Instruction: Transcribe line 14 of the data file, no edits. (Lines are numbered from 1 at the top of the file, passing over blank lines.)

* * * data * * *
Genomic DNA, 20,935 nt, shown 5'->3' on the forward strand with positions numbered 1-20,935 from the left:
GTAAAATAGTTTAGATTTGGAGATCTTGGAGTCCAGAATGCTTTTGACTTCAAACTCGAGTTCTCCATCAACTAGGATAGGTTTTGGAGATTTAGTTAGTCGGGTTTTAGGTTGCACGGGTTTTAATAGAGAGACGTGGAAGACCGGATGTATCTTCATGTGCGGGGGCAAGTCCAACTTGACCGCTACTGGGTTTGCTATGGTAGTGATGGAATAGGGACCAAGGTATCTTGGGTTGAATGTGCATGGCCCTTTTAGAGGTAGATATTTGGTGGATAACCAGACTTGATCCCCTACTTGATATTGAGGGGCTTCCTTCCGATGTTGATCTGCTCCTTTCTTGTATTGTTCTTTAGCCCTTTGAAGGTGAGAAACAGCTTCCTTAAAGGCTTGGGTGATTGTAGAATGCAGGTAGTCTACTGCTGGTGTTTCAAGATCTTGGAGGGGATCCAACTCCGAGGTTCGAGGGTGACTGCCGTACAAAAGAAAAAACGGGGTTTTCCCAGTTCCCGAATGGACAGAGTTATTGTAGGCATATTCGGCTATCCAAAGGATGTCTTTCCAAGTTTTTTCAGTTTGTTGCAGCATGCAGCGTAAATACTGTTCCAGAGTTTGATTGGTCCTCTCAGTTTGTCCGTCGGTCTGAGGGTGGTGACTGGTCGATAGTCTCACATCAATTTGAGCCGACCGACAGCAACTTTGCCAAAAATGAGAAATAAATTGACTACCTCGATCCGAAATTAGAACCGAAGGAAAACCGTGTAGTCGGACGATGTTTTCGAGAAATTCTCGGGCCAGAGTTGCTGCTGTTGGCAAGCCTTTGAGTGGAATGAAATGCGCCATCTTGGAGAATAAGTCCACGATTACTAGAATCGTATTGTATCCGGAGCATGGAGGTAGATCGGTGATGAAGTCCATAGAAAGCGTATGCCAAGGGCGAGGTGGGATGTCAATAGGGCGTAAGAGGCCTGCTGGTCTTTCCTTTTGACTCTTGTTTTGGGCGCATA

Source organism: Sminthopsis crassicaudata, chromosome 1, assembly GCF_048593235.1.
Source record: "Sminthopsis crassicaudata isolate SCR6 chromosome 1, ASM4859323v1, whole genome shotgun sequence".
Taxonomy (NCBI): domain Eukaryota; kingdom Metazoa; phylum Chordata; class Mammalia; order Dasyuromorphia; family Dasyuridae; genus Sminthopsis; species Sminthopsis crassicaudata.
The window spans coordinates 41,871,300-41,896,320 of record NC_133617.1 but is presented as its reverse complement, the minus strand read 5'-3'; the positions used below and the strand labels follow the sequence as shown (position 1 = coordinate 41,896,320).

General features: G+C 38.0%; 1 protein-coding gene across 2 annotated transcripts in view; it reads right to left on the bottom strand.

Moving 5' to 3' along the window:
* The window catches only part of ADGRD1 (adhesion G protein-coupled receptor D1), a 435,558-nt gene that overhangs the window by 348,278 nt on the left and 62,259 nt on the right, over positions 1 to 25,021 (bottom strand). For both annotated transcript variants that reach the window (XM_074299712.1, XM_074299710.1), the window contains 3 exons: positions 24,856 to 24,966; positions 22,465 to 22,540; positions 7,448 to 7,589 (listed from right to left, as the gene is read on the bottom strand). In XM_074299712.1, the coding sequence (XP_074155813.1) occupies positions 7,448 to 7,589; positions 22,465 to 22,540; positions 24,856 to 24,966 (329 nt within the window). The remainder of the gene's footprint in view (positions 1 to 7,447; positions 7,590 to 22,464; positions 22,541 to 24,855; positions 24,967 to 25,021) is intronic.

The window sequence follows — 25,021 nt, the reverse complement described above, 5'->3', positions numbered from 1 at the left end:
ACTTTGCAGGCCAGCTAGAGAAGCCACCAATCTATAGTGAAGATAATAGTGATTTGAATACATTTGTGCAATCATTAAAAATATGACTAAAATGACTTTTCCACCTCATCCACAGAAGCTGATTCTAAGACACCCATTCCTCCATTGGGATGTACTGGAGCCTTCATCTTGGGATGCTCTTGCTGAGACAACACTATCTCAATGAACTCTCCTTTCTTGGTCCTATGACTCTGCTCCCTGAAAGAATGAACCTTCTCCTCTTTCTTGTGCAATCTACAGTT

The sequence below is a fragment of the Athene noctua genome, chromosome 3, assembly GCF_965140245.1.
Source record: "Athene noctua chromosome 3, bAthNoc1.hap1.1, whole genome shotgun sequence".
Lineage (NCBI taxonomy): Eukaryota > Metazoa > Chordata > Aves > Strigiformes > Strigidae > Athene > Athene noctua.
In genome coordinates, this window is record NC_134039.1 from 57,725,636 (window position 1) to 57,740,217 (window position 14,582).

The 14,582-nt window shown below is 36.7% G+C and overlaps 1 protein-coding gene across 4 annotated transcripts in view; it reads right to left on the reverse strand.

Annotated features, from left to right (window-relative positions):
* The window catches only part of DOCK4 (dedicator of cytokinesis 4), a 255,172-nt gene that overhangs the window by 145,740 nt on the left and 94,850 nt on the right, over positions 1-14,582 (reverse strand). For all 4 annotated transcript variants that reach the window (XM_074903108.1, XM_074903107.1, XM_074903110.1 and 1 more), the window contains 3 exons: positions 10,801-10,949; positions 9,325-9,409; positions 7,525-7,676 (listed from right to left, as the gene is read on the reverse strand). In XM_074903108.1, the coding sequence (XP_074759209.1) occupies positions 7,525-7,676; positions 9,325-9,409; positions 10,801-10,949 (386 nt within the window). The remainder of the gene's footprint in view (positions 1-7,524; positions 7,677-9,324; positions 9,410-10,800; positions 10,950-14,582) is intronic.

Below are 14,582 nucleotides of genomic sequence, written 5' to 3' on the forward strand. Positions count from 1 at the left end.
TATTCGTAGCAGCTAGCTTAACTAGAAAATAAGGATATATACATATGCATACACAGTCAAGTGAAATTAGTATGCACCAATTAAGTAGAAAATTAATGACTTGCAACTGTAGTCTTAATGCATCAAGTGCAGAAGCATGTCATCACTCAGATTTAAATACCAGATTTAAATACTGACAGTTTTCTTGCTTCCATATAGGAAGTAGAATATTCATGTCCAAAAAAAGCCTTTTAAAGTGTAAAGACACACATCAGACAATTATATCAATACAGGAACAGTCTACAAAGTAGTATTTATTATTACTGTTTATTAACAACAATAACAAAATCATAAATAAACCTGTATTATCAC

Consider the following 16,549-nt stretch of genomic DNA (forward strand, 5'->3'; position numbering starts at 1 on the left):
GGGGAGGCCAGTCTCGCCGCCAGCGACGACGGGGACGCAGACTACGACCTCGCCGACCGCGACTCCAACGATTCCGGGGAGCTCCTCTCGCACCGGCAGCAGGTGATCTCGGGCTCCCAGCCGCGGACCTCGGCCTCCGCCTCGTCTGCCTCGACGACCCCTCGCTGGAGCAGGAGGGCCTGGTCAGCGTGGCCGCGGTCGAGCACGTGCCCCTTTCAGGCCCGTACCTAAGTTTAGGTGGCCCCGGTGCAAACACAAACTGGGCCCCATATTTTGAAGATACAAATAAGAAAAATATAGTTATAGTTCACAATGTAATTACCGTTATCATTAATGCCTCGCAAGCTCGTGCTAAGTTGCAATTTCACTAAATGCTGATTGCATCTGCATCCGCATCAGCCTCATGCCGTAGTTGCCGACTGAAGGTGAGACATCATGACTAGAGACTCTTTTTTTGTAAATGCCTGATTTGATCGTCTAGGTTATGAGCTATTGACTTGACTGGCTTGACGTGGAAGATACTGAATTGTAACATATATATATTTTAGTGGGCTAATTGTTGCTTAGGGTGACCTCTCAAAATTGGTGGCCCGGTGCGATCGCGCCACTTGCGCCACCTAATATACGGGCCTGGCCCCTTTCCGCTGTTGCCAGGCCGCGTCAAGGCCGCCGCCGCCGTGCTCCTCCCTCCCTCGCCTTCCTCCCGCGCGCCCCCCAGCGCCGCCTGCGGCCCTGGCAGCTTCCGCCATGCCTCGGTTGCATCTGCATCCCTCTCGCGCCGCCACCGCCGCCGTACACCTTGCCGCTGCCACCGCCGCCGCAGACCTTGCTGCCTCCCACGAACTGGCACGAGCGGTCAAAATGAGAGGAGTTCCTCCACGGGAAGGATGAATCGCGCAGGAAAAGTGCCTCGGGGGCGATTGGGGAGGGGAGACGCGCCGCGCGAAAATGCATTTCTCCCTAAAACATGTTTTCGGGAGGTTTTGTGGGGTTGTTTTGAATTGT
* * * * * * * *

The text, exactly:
Lineage (NCBI taxonomy): Eukaryota > Metazoa > Chordata > Aves > Strigiformes > Strigidae > Athene > Athene noctua.